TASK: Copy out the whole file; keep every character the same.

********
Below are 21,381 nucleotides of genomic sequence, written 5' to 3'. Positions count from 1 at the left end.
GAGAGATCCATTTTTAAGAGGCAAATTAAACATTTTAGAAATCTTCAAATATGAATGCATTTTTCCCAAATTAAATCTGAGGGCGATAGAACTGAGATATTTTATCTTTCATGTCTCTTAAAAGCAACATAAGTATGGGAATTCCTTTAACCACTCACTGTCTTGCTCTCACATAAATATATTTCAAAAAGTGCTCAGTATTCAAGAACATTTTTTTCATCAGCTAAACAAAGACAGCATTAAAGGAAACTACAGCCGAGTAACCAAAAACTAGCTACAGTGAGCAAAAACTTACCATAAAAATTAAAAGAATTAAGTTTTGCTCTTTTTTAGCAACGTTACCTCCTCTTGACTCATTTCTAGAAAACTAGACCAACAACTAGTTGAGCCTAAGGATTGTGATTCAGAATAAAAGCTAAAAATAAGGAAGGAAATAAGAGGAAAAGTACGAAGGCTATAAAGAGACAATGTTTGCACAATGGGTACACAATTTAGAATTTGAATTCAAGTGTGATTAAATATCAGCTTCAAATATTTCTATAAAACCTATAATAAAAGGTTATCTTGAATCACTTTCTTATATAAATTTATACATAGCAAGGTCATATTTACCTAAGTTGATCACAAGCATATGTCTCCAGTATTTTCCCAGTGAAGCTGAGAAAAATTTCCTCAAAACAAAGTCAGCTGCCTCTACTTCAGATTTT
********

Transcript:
Below are 21,381 nucleotides of genomic sequence, written 5' to 3'. Positions count from 1 at the left end.
GAGAGATCCATTTTTAAGAGGCAAATTAAACATTTTAGAAATCTTCAAATATGAATGCATTTTTCCCAAATTAAATCTGAGGGCGATAGAACTGAGATATTTTATCTTTCATGTCTCTTAAAAGCAACATAAGTATGGGAATTCCTTTAACCACTCACTGTCTTGCTCTCACATAAATATATTTCAAAAAGTGCTCAGTATTCAAGAACATTTTTTTCATCAGCTAAACAAAGACAGCATTAAAGGAAACTACAGCCGAGTAACCAAAAACTAGCTACAGTGAGCAAAAACTTACCATAAAAATTAAAAGAATTAAGTTTTGCTCTTTTTTAGCAACGTTACCTCCTCTTGACTCATTTCTAGAAAACTAGACCAACAACTAGTTGAGCCTAAGGATTGTGATTCAGAATAAAAGCTAAAAATAAGGAAGGAAATAAGAGGAAAAGTACGAAGGCTATAAAGAGACAATGTTTGCACAATGGGTACACAATTTAGAATTTGAATTCAAGTGTGATTAAATATCAGCTTCAAATATTTCTATAAAACCTATAATAAAAGGTTATCTTGAATCACTTTCTTATATAAATTTATACATAGCAAGGTCATATTTACCTAAGTTGATCACAAGCATATGTCTCCAGTATTTTCCCAGTGAAGCTGAGAAAAATTTCCTCAAAACAAAGTCAGCTGCCTCTACTTCAGATTTT